TOKYO (AP) — The producer for a Japanese all-girl "idol" group has joined Sony Music in apologizing after the popular act performed in outfits resembling Nazi-era German military uniforms.
Keyakizaka46, a group of about 20 mostly teenage girls who sing and dance in synch, appeared at an Oct. 22 concert in black knee-length dresses that look like military overcoats, and black capes and officer caps with a Nazi-like eagle emblem. Sony Music is the group's label.
Producer Yasushi Akimoto, a songwriter who is also an executive board member of the Tokyo 2020 Olympics organizing committee, apologized in a note posted late Tuesday on the group's website. He said he was unaware of the outfits before the performance, and blamed his "lack of oversight."
He also said he doesn't think the designers were trying to make something reminiscent of the Nazis, but he would like to prevent a recurrence through staff education and having everything checked in advance.
Sony Music Entertainment (Japan) said in a statement on its website: "We express our heartfelt apology for causing offense ... because of our lack of understanding. We take the incident seriously and will make efforts to prevent a recurrence of a similar incident in the future."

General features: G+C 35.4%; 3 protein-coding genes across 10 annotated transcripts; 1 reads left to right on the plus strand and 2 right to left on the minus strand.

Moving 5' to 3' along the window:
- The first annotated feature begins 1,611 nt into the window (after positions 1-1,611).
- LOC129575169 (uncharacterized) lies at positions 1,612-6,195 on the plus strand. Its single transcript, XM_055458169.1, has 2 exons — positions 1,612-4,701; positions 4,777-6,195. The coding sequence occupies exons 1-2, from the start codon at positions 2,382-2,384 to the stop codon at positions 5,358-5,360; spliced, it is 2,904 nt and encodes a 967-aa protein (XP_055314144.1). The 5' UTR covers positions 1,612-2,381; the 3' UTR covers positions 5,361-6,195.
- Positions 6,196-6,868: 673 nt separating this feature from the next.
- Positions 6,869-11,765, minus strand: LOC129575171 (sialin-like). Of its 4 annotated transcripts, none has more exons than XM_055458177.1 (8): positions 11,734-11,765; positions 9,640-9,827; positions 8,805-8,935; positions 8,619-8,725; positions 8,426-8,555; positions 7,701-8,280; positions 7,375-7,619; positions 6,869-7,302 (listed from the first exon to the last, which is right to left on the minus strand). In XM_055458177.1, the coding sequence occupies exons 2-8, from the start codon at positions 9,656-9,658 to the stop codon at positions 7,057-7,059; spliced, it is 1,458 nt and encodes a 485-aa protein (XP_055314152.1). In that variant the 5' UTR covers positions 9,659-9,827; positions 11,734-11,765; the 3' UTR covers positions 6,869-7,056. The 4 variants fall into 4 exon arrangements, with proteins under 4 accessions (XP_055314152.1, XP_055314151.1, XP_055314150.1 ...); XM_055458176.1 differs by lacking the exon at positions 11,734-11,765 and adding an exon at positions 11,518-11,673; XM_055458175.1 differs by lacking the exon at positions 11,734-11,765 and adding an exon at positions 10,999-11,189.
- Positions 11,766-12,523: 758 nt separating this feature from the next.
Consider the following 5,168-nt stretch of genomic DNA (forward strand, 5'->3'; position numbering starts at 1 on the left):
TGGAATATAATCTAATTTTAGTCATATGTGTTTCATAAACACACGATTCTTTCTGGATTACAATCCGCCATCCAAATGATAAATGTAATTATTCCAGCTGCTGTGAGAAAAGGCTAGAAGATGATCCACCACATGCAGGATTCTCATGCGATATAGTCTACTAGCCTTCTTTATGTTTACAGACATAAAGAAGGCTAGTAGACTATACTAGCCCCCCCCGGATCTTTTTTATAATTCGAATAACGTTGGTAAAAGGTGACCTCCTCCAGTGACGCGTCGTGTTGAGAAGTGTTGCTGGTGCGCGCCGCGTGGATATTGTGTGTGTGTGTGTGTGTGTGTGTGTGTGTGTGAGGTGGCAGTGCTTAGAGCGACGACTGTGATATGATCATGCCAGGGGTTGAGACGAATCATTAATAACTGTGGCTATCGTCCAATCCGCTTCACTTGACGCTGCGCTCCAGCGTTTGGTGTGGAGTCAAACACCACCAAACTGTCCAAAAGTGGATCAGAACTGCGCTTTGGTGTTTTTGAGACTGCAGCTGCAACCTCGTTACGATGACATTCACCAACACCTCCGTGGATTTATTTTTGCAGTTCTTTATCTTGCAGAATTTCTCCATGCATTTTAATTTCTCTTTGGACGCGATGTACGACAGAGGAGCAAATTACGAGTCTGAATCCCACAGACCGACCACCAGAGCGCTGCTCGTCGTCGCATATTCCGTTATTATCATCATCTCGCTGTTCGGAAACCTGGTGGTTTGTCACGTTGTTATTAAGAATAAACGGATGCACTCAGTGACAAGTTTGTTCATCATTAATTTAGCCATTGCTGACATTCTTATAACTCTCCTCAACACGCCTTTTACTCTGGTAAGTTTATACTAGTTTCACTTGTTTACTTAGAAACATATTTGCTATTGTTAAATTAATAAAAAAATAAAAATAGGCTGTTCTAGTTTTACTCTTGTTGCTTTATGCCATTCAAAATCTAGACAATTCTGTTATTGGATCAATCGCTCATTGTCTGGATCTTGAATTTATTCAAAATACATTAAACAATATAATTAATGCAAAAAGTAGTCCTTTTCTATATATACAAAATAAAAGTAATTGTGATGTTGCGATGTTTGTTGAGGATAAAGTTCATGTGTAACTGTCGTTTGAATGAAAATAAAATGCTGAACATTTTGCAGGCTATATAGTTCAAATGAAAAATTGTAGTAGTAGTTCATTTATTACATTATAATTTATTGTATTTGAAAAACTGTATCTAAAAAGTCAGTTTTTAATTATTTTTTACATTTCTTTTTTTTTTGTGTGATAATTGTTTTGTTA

The U.S.-based Simon Wiesenthal Center, a human rights group focused on anti-Semitism and hate speech, issued a statement Monday saying it was disgusted by the uniforms and calling on Sony Music and Akimoto to apologize.
"Watching young teens on the stage and in the audience dancing in Nazi-style uniforms causes great distress to the victims of the Nazi genocide," Rabbi Abraham Cooper, associate dean of the Wiesenthal Center, said in the statement.
It's not the first time that Sony has said it's sorry after a complaint from the Wiesenthal Center. In 2011, Sony Music Artists Inc. apologized for a rock band under its management that dressed up like Nazis on a national TV broadcast. The Wiesenthal Center had expressed "shock and dismay" at the appearance by the band, Kishidan, on MTV Networks Japan.
Much of Asia is less sensitive about the use of Nazi themes than the West. The Wiesenthal Center has also protested incidents in South Korea and Thailand.
Keyakizaka46, formed by Akimoto in August 2015, is a spinoff of Nogizaka46. They both follow the model of the hugely popular all-girl group AKB48, and Akimoto described Nogizaka46 as a rival to AKB48 when he launched it in 2011.
The English-language Japan Times newspaper described Keyakizaka46 as a group on the rise, noting its first single, "Silent Majority," was No. 1 on Japanese charts after selling about 260,000 copies within a week of its April 6 release.
Associated Press writer Mari Yamaguchi contributed to this story.